For many students, it’s already back to school or nearly that time of the year, and parents are busy making sure their children have everything they need for a successful semester, including checking to see if their vaccinations are up-to-date. Older adults too should seize the changing of the seasons to find out what immunizations they may benefit from having later in life. It’s also important for seniors to understand that older bodies may react differently to vaccinations than their younger counterparts.
According to a recent New York Times opinion piece, because the Centers for Disease Control and Prevention vaccination guidelines lump all adults over the age of 65 together, many elderly adults may be under-vaccinated. Our population is rapidly aging and people are living into very old age; but the body of a 65 year old is vastly different than that of an 85 year old. Elderly adults may have weaker immune systems that make them more susceptible to infection. And how long vaccines offer patients protection is also different for the elderly who produce less effective antibodies than younger patients. Just as children may need booster vaccinations later on, seniors may require a second dose of some vaccines in very old age.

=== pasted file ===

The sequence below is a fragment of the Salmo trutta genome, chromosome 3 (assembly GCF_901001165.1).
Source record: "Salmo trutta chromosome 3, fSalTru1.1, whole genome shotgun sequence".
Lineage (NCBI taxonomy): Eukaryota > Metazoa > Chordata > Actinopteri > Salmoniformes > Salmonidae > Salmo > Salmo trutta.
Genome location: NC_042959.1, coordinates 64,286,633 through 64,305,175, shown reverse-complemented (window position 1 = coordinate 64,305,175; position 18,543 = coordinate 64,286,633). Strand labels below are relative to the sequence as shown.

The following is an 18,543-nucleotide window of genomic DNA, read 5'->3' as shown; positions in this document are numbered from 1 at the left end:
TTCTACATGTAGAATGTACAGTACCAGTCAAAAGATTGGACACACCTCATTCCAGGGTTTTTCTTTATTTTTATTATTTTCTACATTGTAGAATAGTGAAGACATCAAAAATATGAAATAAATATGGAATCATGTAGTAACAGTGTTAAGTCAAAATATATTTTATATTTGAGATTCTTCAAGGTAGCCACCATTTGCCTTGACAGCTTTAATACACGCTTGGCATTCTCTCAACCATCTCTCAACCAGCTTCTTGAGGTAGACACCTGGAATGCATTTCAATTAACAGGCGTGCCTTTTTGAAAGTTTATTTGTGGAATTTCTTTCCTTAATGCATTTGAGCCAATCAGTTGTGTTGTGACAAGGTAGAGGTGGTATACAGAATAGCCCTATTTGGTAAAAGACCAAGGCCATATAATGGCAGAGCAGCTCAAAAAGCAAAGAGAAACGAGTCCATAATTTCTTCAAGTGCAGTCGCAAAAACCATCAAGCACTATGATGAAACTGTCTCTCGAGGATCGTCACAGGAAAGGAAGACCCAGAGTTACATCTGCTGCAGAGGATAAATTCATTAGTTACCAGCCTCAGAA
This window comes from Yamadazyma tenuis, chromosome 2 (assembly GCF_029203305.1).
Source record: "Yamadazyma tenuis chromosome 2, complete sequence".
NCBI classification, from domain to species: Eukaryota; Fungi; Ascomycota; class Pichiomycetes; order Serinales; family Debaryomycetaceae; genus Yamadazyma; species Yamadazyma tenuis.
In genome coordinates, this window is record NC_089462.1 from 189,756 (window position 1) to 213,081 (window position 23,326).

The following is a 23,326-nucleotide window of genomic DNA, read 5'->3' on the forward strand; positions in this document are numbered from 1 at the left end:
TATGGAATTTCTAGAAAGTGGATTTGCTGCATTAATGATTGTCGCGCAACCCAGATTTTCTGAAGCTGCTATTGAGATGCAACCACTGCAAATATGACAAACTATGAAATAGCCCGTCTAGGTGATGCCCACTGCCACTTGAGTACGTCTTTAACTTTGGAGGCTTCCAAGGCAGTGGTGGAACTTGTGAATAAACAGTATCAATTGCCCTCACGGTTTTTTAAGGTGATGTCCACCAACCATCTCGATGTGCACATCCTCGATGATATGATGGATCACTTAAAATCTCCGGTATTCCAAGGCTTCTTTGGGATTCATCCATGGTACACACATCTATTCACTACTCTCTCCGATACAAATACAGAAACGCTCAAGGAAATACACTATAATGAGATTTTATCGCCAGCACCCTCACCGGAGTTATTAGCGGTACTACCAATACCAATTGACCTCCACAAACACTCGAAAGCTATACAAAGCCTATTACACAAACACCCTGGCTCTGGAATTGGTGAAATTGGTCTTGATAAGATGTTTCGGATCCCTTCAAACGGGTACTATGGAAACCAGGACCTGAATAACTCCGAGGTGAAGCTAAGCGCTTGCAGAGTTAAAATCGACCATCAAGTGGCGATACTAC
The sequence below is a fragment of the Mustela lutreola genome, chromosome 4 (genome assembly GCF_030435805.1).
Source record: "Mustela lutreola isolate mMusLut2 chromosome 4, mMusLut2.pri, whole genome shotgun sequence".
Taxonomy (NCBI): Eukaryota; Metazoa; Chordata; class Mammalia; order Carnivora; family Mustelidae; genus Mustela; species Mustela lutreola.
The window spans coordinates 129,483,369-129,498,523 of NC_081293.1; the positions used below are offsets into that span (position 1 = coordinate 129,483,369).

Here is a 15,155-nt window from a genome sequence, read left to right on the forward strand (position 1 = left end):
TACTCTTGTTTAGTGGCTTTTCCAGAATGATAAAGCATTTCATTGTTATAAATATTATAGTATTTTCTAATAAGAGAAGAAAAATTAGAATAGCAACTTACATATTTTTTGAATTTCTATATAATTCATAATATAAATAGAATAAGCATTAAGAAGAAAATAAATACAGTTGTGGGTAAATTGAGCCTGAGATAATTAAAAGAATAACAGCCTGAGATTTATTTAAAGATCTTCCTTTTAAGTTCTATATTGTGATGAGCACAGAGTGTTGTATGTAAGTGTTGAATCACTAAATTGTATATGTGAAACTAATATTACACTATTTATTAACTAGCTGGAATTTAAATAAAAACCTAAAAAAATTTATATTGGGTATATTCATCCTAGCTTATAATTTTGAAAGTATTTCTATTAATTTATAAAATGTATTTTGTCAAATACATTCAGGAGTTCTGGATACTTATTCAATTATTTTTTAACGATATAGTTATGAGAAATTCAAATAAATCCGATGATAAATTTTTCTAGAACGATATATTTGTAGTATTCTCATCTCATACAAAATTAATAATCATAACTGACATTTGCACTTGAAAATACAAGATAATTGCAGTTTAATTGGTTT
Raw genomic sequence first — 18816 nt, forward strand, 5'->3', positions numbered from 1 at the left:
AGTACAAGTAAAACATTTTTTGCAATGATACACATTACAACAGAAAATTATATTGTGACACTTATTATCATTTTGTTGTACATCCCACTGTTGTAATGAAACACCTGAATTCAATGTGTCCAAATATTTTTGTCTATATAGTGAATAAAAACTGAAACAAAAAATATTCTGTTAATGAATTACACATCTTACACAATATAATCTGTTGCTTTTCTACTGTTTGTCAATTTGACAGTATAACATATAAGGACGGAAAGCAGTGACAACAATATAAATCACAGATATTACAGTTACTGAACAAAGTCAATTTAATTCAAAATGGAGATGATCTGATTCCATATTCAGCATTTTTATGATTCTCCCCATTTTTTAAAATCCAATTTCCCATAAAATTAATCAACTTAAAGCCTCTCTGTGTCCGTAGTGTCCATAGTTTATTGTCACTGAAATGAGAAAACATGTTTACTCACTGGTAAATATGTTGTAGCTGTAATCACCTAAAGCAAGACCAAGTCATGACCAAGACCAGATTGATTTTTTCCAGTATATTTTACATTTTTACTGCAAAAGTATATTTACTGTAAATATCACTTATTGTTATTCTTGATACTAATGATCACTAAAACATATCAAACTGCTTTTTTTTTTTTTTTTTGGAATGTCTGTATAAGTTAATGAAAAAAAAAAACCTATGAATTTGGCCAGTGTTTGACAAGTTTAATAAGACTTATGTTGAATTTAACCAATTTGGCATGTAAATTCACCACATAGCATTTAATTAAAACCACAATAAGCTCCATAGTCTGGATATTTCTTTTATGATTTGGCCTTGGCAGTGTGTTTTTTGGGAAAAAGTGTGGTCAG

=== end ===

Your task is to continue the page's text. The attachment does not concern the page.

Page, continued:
The CDC recommends that healthy adults over the age of 50 receive the shingles vaccine. Nearly 1 in 3 Americans will develop this rash in their lifetime and the risk increases with age; not only is shingles painful, it can have serious complications. Adults are also advised to get an annual seasonal flu shot and Td or Tdap (tetanus, diphtheria and pertussis) once every 10 years. Those over 65 should also receive the pneumococcal vaccine to protect against infections in the lungs and bloodstream.
Looking at the other side of the coin, health care systems routinely over-treat very elderly and frail adults when the harms of invasive procedures or treatments outweigh any possible benefits. Treating the younger old the same as the very old can be a misuse of precious resources that could be better spent providing the best quality of life, even if it’s for a shorter period of time. Read more about what medical services may unnecessary or cause more harm and distress than benefit in the Health Affairs blog; Tackling Low-Value Care.
Learn more about vaccines for older adults at the U.S. Department of Health and Human Services website here.